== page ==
Fredericton store caters to craving for African foods

The University Rite Stop, a corner store in Fredericton, started carrying African food staples this week, along with Canadian and Korean items.

Store owner estimates about 5,000 Africans in Fredericton now, UNB says 125 students every year

Busungu said he struggled with Canadian dishes when he first arrived in Canada eight years ago, because they are a lot sweeter. (Catherine Harrop/CBC)

When Pascal Busungu craves his native Congolese food, he usually visits his mom in Moncton.

But now that his workplace, the University Rite Stop, a corner store in Fredericton, carries some of his favourite African food staples, he may just try his luck at cooking more often, he said.

The store on University Avenue already sells Korean and Canadian foods but added African ingredients to serve a growing population from the continent, said co-owner Yousouf Ibraham.

"With the amount of people who are coming to work and study here, someone has to do it, and try to help them, try to make them comfortable," he said.

Catering to African tastes

Ibraham's immigrated to Bathurst from Mauritius Island off the southeast coast of Africa in 1985.

At the time, only few Africans lived in the province, and no ingredients from their native countries were available, he said. 

That's since changed, with Baobab, an international food store in Moncton, that also caters to African immigrants.

The store also carries chilli oils and a paste made from crushed peanuts, which Busungu said is a popular ingredient in African cuisine. (Catherine Harrop/CBC)

Ibraham, who also co-owns that store, said it's frequented by people from across the province, which is why he decided to introduce African staples in the Fredericton store now.

"There were a lot of people travelling from Fredericton and Saint John, and even Edmundston, coming here to buy their African international product, food, so one day we decided that it would be a good idea to have one in Fredericton," he said.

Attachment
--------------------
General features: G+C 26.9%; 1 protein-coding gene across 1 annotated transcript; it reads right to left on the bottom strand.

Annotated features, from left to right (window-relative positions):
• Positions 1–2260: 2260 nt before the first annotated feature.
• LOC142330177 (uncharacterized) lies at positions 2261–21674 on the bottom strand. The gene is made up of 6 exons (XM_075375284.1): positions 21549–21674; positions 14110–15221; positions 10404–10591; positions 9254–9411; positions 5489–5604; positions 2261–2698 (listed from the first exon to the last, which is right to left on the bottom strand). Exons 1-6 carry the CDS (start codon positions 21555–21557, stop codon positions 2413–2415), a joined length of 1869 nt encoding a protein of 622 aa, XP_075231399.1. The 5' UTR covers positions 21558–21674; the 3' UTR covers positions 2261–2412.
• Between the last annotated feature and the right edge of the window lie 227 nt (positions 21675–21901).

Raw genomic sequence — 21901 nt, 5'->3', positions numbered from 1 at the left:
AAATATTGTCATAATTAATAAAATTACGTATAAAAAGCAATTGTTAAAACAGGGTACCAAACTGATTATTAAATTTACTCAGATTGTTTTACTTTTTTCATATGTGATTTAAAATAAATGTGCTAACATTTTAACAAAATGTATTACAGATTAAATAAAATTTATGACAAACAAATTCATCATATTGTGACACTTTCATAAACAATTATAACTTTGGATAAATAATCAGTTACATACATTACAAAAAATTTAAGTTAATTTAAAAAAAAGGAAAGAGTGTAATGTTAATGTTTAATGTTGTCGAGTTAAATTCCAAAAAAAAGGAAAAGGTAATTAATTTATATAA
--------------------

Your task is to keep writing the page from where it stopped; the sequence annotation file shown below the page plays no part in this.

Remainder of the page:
The most recent data from a 2011 Statistics Canada census showed that 375 Fredericton residents reported Africa as their birth place. 

And the University of New Brunswick welcomed about 125 new students from the continent every year since 2012, a spokesperson said.

Yousouf Ibraham said he had the idea for the international food section after seeing a news report about a Tim Hortons' coffee shop in Iraq. (CBC)

Ibraham said the idea for the African food section came about after he saw a news report about a Tim Hortons' coffee shop in Iraq.

Canadians crave their regular food when abroad, as much as immigrants to New Brunswick miss their native cuisine when they arrive here, he said.

He added that this addition to the community may contribute to keeping people studying and working in the province.

"For what I went through 32 years ago, these people need a comfort level, and that's what I'm trying to bring for them," he said. "This is a good combo taking care of people."

Not yet fully stocked

Ibraham said University Rite Stop caters to Africans from all over the continent, and is not yet fully stocked.

These people need a comfort level, and that's what I'm trying to bring for them.- Yousouf Ibraham, store co-owner

He said it will take another four to six weeks before all the items he imports from Toronto, Montreal and abroad are in.

Eventually, he also plans to introduce non-edible items, such as cosmetics, he said.

"We are taking care of the food side first and then we will move on to something different," he said, adding that the store will continue to carry Canadian and Korean items.

"We have to respect everyone and we have to blend that together," he said.

The new co-owner of a store in Fredericton describes some of the items from Africa available alongside Korean staples. 0:45

For now, the Fredericton store already carries one of Busungu's favourite ingredients - fufu, or cassava flour, made from the root of the yucca plant, which is also used to make tapioca starch.

He also pointed out chilli oils and a paste made from crushed peanuts, which he said is a popular ingredient in African cuisine.

Busungu said he struggled with Canadian dishes when he first arrived in Canada eight years ago, because they are a lot sweeter.

"We are used to eat salty food, and when we eat a meal that has sugar in it, it's so hard," he said. "Salty and spicy, that's what we eat in Africa."

With files from Catherine Harrop